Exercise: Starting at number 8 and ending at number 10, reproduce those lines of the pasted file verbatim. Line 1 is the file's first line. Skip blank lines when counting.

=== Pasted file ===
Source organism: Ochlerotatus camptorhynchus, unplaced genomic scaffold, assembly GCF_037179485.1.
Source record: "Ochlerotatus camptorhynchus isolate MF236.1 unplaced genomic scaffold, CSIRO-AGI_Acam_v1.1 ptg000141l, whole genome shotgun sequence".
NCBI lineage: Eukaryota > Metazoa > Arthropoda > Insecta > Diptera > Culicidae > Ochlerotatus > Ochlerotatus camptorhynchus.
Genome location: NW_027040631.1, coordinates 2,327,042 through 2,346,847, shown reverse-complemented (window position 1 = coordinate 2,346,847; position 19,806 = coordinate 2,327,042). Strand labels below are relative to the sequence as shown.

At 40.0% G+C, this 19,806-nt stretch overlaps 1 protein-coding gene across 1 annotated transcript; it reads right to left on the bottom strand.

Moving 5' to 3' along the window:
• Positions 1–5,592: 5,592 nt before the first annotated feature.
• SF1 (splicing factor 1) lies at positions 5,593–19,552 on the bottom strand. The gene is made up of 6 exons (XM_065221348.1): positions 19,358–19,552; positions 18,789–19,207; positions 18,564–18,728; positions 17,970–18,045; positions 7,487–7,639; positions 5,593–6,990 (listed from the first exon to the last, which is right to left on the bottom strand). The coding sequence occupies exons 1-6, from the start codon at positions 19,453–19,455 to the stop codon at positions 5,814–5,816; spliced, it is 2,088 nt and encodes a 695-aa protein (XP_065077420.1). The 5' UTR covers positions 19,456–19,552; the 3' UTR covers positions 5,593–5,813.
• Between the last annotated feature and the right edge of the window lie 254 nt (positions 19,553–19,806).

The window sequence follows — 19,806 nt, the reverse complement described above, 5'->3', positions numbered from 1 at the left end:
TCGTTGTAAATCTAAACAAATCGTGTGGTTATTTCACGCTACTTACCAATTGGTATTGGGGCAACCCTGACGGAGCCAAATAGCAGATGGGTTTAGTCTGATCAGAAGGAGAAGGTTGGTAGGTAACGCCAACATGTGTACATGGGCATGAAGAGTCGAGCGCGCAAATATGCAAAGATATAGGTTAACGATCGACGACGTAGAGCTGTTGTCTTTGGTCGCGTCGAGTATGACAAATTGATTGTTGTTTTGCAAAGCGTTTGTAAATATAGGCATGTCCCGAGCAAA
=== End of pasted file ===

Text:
• SF1 (splicing factor 1) lies at positions 5,593–19,552 on the bottom strand. The gene is made up of 6 exons (XM_065221348.1): positions 19,358–19,552; positions 18,789–19,207; positions 18,564–18,728; positions 17,970–18,045; positions 7,487–7,639; positions 5,593–6,990 (listed from the first exon to the last, which is right to left on the bottom strand). The coding sequence occupies exons 1-6, from the start codon at positions 19,453–19,455 to the stop codon at positions 5,814–5,816; spliced, it is 2,088 nt and encodes a 695-aa protein (XP_065077420.1). The 5' UTR covers positions 19,456–19,552; the 3' UTR covers positions 5,593–5,813.
• Between the last annotated feature and the right edge of the window lie 254 nt (positions 19,553–19,806).

The window sequence follows — 19,806 nt, the reverse complement described above, 5'->3', positions numbered from 1 at the left end: